This may include knowing your triggers, what it feels like when you’re starting to get angry, how you react when you’re angry, and the best ways to calm yourself down once your anger is set off. With professional help, it’s possible to figure out why certain things trigger you and to gather tools to deal appropriately with your anger. But it all starts with the willingness to learn your anger.

Learn how to express it well

To deal with anger effectively, it’s helpful to know how to express it well. Unexpressed anger doesn’t simply go away; it festers beneath the surface, and it will manifest in one unpleasant form or another. Anger that’s expressed as violence or in verbally abusive ways also does damage.

The way to handle anger is to express it – verbalize how you’re feeling, assert your boundaries, lay out your frustrations, or take action to remedy the situation. It’s possible to do this calmly, clearly, and without diminishing or attacking another person.

Find ways to keep anger in check

You can learn how to express your anger well when you can keep it in check. Then, you are in control of your anger and not the other way around. Like a city whose walls are broken through is a person who lacks self-control”, reads Proverbs 25:28 (NIV).

When a city has no walls, you can’t control who and what comes and goes into and from the city. Similarly, when a person has no self-control, they can’t keep a hold of what they take in and what comes out of them.

Anger management tips to help gain self-control

When you’re angry but lack self-control, you can say and do things that will destroy your life. You can break relationships, offend your employer, estrange your loved ones, find yourself on the wrong side of the law, and so much else. There are several ways you can begin to gain control over your anger, including the following:

Take better care of your physical health

Get good sleep, as that will help you with emotional regulation, and limit your consumption of alcohol as that diminishes self-control. Regular exercise helps to elevate your mood, and it can help you reduce stress.

Improve your communication skills

It helps to know how to express yourself, just as learning how to listen better. Hearing other people out, asking questions to clarify, and avoiding making assumptions or jumping to conclusions can help you avoid getting angry unnecessarily, and it can help you know the other person’s concerns. Knowing the issues equips you to address them more effectively, which helps immensely with conflict resolution.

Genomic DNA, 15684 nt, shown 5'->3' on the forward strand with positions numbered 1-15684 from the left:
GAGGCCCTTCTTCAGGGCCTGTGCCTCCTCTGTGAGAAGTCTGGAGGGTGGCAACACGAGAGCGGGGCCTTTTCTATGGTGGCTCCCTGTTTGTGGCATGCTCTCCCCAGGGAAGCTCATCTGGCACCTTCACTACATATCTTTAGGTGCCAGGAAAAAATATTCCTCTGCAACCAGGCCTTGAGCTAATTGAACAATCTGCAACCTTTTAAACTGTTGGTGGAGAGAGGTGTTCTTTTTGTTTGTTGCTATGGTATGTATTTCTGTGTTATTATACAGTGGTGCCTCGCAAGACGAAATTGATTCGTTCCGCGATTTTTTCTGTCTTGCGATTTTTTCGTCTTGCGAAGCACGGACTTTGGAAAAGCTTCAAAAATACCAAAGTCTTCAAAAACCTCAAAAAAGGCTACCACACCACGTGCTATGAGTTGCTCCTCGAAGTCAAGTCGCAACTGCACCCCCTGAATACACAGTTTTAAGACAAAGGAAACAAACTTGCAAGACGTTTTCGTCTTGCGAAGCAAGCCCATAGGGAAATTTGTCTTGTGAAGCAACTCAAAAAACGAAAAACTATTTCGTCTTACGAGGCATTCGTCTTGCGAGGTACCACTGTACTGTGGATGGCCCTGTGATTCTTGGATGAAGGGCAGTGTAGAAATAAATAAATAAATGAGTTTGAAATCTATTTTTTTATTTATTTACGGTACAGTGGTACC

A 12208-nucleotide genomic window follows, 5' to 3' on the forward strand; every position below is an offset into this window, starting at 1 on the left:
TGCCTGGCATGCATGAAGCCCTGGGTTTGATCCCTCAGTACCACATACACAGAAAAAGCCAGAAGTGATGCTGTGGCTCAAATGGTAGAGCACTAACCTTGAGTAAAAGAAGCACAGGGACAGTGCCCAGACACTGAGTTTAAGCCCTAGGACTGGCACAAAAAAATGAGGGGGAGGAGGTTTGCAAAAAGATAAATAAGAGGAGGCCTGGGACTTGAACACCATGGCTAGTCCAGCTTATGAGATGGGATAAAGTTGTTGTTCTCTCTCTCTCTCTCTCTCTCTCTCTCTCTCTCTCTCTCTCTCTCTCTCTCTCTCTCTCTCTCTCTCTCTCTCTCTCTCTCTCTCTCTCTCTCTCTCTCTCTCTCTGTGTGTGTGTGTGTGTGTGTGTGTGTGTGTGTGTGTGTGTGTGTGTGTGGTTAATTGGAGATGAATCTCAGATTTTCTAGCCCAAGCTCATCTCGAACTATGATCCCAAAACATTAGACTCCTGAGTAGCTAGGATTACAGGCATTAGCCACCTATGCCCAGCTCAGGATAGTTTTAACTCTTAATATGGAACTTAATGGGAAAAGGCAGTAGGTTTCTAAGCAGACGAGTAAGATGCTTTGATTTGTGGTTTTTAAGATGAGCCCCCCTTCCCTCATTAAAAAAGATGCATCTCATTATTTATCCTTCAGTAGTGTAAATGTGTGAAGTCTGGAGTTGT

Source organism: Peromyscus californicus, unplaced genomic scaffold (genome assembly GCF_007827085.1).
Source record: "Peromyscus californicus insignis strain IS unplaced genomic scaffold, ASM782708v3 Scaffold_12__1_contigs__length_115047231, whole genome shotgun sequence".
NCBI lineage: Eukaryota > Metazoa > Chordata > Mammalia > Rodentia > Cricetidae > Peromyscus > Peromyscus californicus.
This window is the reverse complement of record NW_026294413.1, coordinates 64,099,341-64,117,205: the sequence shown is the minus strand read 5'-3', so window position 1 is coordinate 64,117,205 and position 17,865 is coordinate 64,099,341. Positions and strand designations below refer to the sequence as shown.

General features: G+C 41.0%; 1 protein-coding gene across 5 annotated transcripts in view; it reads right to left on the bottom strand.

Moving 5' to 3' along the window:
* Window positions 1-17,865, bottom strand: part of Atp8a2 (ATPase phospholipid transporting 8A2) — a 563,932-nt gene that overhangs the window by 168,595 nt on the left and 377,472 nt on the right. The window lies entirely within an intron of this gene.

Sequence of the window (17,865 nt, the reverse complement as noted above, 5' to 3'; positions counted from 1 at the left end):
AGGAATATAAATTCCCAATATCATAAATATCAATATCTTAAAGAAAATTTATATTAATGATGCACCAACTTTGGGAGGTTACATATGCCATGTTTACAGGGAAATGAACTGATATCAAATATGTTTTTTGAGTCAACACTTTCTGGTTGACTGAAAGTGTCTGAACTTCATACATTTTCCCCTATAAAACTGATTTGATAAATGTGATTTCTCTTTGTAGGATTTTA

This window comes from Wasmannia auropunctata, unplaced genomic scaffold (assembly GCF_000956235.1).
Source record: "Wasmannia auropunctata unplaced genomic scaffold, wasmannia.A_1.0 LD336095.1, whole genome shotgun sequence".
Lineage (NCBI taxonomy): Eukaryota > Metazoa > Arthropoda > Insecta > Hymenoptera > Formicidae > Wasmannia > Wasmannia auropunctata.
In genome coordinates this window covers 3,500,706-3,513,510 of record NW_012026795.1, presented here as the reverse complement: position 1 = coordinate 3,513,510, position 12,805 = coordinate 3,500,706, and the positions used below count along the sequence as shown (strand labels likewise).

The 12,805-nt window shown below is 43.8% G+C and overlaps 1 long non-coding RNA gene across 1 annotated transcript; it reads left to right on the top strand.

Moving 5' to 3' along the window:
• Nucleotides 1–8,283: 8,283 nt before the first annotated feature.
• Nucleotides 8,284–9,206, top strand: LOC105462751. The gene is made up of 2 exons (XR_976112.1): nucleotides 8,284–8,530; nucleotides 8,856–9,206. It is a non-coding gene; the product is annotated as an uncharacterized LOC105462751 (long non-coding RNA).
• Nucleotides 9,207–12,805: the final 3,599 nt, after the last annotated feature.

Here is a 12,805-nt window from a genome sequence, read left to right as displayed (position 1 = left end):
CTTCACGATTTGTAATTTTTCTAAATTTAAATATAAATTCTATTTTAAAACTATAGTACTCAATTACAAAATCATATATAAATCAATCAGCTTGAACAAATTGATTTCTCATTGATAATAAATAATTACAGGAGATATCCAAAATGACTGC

Know how to calm down

When you’re feeling angry, deep breathing can help you calm down. Other tools such as visualization can aid you in easing the symptoms that typically accompany anger, giving you room to respond calmly and rationally.

You can take simple actions such as going for a quick run, leaving the room to clear your head, squeezing a stress ball, humming a happy tune, or journaling to get outside of your head and calm yourself down.

Sometimes, to see past anger requires looking at the bigger picture. Sure, you could blow up at this person now and feel vindicated or justified, but beyond that lies the realization that you were unbelievably rude to the wait service, or you said hurtful things to your spouse and children, or you’ve landed yourself in hot water with your boss.

Give yourself space to think through the consequences of your actions, and hopefully, wisdom will prevail.

Get help to deal with your anger

Anger is a powerful emotion, one that can overwhelm our rational selves and lead us down strange paths. If your anger is out of control and causing your health or relational problems, you should address that for your own sake and that of the people around you.

Mental health professionals such as anger management counselors can walk with you to take your anger in hand and have it serve your purposes and well-being. Don’t give anger a foothold in your life; reach out to a counselor for help today.

“Rage”, Courtesy of Yogendra Singh,, CC0 License; “Rage”, Courtesy of Julien L.,, CC0 License; “Talk to the Hand”, Courtesy of Obie Fernandez,, CC0 License; “Reaching Out”, Courtesy of Youssef Naddam,, CC0 License